In just two weeks a landmark law will be put into effect, enabling New Jersey’s more than 426,000 undocumented immigrants of drivers’ age to apply for licenses. But so far the law exists only on paper and is not ready to be administered because the rules needed to implement this law are still in draft form.
The state Motor Vehicle Commission has had nearly a year to specify rules to carry out this law, which Gov. Phil Murphy (D) signed on December 19, 2019. But its eight-person board has yet to formally adopt rules regulating implementation of the law.
After WhoWhatWhy reported last month that the MVC board was about to convene to approve the final regulations, the meeting was abruptly cancelled with no apparent reason. This delay has frustrated undocumented immigrants and their advocates, who have been waiting for the final regulations since September.
With no more public meetings scheduled for this year — and 14 out of 39 MVC offices closed statewide in response to the coronavirus — advocates say they feel forgotten and left in limbo, unsure of how to prepare their constituents, many of whom are eagerly waiting to apply for licenses as the pandemic further threatens their livelihoods.
“All we want is to have information from the MVC — do the public education, the short videos — we want to help people prepare. We want to provide individualized help so people can go to the MVC and get a license. That’s all we want,” said Katy Sastre of the New Jersey Alliance for Immigrant Justice, part of a coalition that has led a decades-long effort to make licenses available to undocumented residents. When asked by email to comment on the delay in finalizing regulations, the MVC’s spokesperson said last week that he had nothing to share, and that a date for a future meeting to approve the rules has not yet been set. The governor’s office did not reply to an email asking for comment.
The law requires the MVC chief, Sue Fulton, to conduct a two-year campaign to educate the public on requirements for acquiring a license, according to a press release issued by Murphy’s office last December. Once the rules are formalized, the MVC will require undocumented applicants to prove their identities in a manner similar to the six-point identification system that applies to citizens and legal state residents applying for driver’s licenses.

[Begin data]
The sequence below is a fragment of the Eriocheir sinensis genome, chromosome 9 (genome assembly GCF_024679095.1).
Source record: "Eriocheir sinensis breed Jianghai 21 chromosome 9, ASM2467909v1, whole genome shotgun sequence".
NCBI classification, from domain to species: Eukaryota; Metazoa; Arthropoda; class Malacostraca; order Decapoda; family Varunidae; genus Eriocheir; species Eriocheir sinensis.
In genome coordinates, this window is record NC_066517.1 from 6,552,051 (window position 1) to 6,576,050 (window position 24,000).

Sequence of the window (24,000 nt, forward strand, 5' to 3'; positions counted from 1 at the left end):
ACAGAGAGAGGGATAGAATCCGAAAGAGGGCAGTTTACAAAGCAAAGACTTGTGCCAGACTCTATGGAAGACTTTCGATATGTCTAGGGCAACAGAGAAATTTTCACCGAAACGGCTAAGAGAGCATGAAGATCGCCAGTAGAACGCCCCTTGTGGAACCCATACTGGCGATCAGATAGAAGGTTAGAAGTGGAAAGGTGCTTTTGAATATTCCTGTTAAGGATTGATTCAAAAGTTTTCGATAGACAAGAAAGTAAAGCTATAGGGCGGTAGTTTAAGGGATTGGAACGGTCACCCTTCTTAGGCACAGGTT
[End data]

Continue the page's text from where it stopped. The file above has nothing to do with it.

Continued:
Further complicating the matter is the wording of one of the draft regulations, which would bring undocumented immigrants applying for licenses to the attention of federal agencies, putting them at risk of being deported. This rule would require a majority of the state’s undocumented applicants to choose between providing the MVC with an IRS-issued taxpayer number as acceptable identification, or proof of their ineligibility for a Social Security number from the Social Security Administration. This created controversy in the summer, after the MVC published the draft rules for comment. Nearly 1,400 members of the public responded negatively to this. The MVC has been silent about how it would address their complaints.
Meanwhile, rogue businesses have tried to profit from the uncertainty surrounding the controversial rule by charging undocumented immigrants high prices for assistance with filing income taxes and obtaining IRS-issued identification numbers. Laura Mora, an advocate at Latin American Legal Defense and Education Fund (LALDEF) in Trenton, said that she advised a single mother of three, who was considering paying one of these businesses to procure IRS-issued identification before January 1, to wait until after the MVC formalizes its rules to learn about her options. Organizations like LALDEF usually provide free tax-filing services to immigrants, but the pandemic has affected the availability of their services. “These businesses take advantage of the lack of information from the MVC, especially this year, when COVID has made organizations like us close our doors,” said Mora.
Related front page panorama photo credit: Adapted by WhoWhatWhy from Vivian D Nguyen / Flickr (CC BY-SA 2.0).